Fallen Earth: Surviving an MMO Apocalypse

Posted Mon, Apr 13, 2009 by Sardu

With the summer months of 2009 swiftly approaching, new details continue to emerge about many impressive sci-fi MMOs currently in development. Recently we’ve seen everything from all new videos for such promising titles as Jumpgate Evolution and Global Agenda to highly informative interviews for Earthrise and Star Trek Online, not to mention the bevy of screenshots and class information for Star Wars: The Old Republic. While each of these games certainly has a long list of unique features that set them apart from the pack, there remains a unifying factor beyond the overarching sci-fi genre.

Much like the fantasy genre’s prolific use of Orcs, Elves, swords and boards, it’s become an industry norm nearly overnight that sci-fi is synonymous with high-tech. Yet in other creative mediums such as film and literature, the sci-fi genre is almost limitless in scope, encompassing a broad range of settings where the only true limits are, as Rod Sterling would say, that of the imagination. While gameplay will always be king in terms of what makes or breaks a new MMO’s potential for success, sometimes the simple notion of creating a unique setting for a game world that’s never been fully explored is enough to get MMO players to stand up and take notice. One such sci-fi MMO that certainly deserves some attention for taking a vastly different approach to setting and core gameplay elements is Fallen Earth.

Rebuilding the Post-Apocalyptic Wheel

For more years than I can remember, my favorite sci-fi writer has been the late, great Philip K. Dick. Somewhere between the paranoid ramblings of later novels such as V.A.L.I.S. and the thought provoking masterpieces of his extremely prolific period in the late 60s, the author’s unique take on the genre still continues to influence the creative talents behind modern masterpieces across a multitude of mediums. There have been countless occasions over the past few years where I’d be watching a film or reading a novel only to hit yet another of those points where I subconsciously began mumbling, “That’s a total Philip K. Dick moment.”

Sometimes that type of influence will intentionally shine through in the finished product, almost like a polite nod to those creative geniuses who’ve come before. Other times, though a given influence will be prevalent throughout a given creative endeavor, it may not be intentionally so. Whatever the case may be, as a life-long Philip K Dick fan I can’t help but see those moments blatantly glaring in my face and get excited to see how far reaching the genius’s influence has truly become.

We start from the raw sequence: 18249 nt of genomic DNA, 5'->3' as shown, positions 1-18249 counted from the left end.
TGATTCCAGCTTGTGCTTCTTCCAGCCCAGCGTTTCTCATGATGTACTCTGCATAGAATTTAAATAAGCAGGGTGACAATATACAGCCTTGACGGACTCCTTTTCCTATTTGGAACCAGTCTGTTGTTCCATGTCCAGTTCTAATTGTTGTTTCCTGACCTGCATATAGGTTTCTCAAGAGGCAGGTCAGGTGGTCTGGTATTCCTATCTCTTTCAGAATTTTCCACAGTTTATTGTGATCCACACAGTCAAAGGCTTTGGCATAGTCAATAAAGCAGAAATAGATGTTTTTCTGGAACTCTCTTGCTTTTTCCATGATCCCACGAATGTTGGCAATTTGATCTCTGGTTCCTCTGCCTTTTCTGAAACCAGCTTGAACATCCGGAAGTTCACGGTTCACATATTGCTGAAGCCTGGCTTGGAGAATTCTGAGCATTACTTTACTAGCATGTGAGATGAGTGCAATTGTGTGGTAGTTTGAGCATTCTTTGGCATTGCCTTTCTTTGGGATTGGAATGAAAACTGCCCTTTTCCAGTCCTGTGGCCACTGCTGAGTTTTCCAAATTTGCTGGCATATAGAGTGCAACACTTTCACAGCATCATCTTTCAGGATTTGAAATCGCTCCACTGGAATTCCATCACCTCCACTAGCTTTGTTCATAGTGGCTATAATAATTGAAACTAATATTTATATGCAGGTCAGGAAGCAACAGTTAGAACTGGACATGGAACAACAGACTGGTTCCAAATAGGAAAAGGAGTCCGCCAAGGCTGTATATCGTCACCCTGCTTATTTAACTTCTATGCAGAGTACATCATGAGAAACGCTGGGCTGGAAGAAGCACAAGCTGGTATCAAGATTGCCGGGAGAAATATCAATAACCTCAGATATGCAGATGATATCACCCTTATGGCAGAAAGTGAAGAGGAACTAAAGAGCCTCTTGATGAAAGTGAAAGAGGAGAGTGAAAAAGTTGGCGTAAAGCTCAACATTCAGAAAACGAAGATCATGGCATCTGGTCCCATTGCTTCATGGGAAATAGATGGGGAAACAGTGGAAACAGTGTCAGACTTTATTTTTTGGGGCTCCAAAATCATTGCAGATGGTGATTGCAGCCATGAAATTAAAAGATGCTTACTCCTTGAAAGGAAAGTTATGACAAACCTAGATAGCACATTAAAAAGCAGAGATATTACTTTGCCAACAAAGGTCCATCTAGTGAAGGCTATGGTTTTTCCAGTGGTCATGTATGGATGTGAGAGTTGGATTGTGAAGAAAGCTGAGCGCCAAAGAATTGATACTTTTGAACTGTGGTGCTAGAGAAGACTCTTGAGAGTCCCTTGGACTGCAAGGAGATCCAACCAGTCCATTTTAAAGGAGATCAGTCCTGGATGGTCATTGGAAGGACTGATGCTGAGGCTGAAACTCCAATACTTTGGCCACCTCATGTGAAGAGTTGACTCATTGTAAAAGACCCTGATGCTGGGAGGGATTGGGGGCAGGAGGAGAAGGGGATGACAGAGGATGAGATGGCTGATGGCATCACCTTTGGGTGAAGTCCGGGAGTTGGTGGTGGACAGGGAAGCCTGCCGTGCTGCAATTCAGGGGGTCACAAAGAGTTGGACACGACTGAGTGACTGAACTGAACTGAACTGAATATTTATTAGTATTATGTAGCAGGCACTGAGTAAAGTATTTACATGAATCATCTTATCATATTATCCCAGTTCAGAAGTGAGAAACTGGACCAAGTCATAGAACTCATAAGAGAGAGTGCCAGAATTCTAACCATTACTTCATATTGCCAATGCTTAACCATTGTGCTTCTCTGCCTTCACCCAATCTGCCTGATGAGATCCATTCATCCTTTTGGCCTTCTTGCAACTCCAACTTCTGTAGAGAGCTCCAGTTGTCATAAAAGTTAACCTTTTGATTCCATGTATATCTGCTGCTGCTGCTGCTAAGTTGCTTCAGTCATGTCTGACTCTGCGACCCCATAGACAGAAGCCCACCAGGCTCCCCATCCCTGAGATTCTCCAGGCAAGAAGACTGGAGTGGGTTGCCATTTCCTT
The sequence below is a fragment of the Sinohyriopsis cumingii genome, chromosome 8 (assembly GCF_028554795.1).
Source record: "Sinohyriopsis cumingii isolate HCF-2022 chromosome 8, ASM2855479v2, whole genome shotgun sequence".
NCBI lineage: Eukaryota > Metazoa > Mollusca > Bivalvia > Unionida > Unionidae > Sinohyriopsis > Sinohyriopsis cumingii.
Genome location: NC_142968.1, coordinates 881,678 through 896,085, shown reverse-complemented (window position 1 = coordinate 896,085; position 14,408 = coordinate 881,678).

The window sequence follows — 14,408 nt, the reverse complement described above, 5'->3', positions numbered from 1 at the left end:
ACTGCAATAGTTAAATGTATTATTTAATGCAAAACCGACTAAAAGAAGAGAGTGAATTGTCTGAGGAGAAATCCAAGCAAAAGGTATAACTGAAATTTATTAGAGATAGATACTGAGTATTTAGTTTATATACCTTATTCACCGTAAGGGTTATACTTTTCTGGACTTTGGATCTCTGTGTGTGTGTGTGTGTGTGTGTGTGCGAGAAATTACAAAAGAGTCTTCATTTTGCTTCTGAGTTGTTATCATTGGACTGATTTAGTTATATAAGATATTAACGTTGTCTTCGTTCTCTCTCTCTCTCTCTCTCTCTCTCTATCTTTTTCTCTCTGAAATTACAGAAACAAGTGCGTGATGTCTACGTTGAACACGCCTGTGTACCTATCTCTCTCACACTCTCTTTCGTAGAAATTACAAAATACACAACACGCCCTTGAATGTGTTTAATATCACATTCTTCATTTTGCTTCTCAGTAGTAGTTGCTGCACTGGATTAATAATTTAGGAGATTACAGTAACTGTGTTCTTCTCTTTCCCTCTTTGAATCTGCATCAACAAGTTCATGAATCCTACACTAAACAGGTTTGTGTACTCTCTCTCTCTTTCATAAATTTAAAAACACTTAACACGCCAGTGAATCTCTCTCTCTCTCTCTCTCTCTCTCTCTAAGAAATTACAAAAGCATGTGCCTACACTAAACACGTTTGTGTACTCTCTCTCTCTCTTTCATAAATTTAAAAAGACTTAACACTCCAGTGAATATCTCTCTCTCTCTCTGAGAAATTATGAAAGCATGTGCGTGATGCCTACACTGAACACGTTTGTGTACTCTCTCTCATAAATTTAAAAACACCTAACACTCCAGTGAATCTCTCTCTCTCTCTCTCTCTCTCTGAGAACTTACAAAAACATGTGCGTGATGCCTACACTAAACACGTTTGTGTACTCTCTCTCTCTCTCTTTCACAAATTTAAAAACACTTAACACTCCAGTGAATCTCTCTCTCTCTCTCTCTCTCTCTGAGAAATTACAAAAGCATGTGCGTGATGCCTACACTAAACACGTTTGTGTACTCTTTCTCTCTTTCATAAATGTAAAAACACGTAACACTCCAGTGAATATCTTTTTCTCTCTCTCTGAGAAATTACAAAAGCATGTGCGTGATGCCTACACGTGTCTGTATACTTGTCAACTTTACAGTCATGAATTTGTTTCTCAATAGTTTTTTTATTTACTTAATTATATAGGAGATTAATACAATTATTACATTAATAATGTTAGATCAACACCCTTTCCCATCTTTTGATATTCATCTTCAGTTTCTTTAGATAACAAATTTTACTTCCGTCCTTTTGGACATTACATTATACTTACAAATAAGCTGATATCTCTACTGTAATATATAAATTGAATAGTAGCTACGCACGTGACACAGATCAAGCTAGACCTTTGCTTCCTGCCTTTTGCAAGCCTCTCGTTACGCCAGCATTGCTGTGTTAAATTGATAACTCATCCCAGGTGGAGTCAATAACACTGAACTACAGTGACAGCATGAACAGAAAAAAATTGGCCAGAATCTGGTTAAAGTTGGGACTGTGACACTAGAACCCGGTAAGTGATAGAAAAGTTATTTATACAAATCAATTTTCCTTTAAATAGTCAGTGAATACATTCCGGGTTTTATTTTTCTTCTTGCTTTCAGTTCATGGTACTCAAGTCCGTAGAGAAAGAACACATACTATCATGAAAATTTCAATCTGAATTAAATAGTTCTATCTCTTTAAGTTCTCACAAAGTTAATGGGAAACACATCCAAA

The most common point of reference I’ve seen used whenever Fallen Earth is described in terms of setting tends to be the Mad Max films, but thanks to a life-long fascination with Philip K Dick’s various paranoid, amphetamine-fueled ramblings I can’t help but look towards the late author instead. In particular a core concept behind the 1976 novel, Deus Irae, that Dick co-authored with Roger Zelazny springs to mind whenever I see new images, or read new details about FE’s spin on what a post-apocalyptic America might look like.

Mind you the exact subject matter between Deus Irae and Fallen Earth tend to be vastly different, but one of the main concepts that stands out is that, should an apocalypse come about there’s every chance that there will be plenty of tech that survives, but hardly anyone left alive who knows how any of it functions. To the handful of survivors who understand the intrinsic value of various types of circuitry or how to properly retool a drive shaft, old tech is the new gold. To everyone else though, it’s just so much useless junk unless it can be somehow turned into a weapon, sold on the black market or traded for something of immediate value like food.

This kind of gritty, more realistic approach to what a post-apocalyptic world might look like hasn’t really been taken on so directly in MMO form previously. There were certainly hints of this found in titles such as NetDevil’s Auto Assault, but for the most part even in the broader gaming market, only last year’s Fallout 3 or the upcoming Id title Rage come to mind in terms of the overall atmosphere of the setting. True, setting alone isn’t necessarily enough to guarantee an instant success in Fallen Earth, but it certainly points to ways the developers are looking beyond the norm to deliver a sci-fi MMO that stands on its own strengths rather than falling into the trap of relying too heavily on catering to established norms. Should Fallen Earth achieve this same unique vision across other core aspects of gameplay, there are plenty of reasons why sci-fi fans should be excited for the title’s launch later this year.

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